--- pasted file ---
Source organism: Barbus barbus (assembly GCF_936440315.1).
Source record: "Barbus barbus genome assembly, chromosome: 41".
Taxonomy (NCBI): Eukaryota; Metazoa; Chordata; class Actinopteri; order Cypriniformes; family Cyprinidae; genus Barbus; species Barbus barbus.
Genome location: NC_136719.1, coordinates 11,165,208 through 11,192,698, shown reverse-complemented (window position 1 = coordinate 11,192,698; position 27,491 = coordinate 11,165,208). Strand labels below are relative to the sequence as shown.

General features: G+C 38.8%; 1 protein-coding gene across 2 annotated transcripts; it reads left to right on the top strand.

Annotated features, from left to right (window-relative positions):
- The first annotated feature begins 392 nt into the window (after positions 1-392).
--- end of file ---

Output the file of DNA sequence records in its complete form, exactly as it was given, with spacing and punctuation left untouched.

Source organism: Barbus barbus (assembly GCF_936440315.1).
Source record: "Barbus barbus genome assembly, chromosome: 41".
Taxonomy (NCBI): Eukaryota; Metazoa; Chordata; class Actinopteri; order Cypriniformes; family Cyprinidae; genus Barbus; species Barbus barbus.
Genome location: NC_136719.1, coordinates 11,165,208 through 11,192,698, shown reverse-complemented (window position 1 = coordinate 11,192,698; position 27,491 = coordinate 11,165,208). Strand labels below are relative to the sequence as shown.

General features: G+C 38.8%; 1 protein-coding gene across 2 annotated transcripts; it reads left to right on the top strand.

Annotated features, from left to right (window-relative positions):
- The first annotated feature begins 392 nt into the window (after positions 1-392).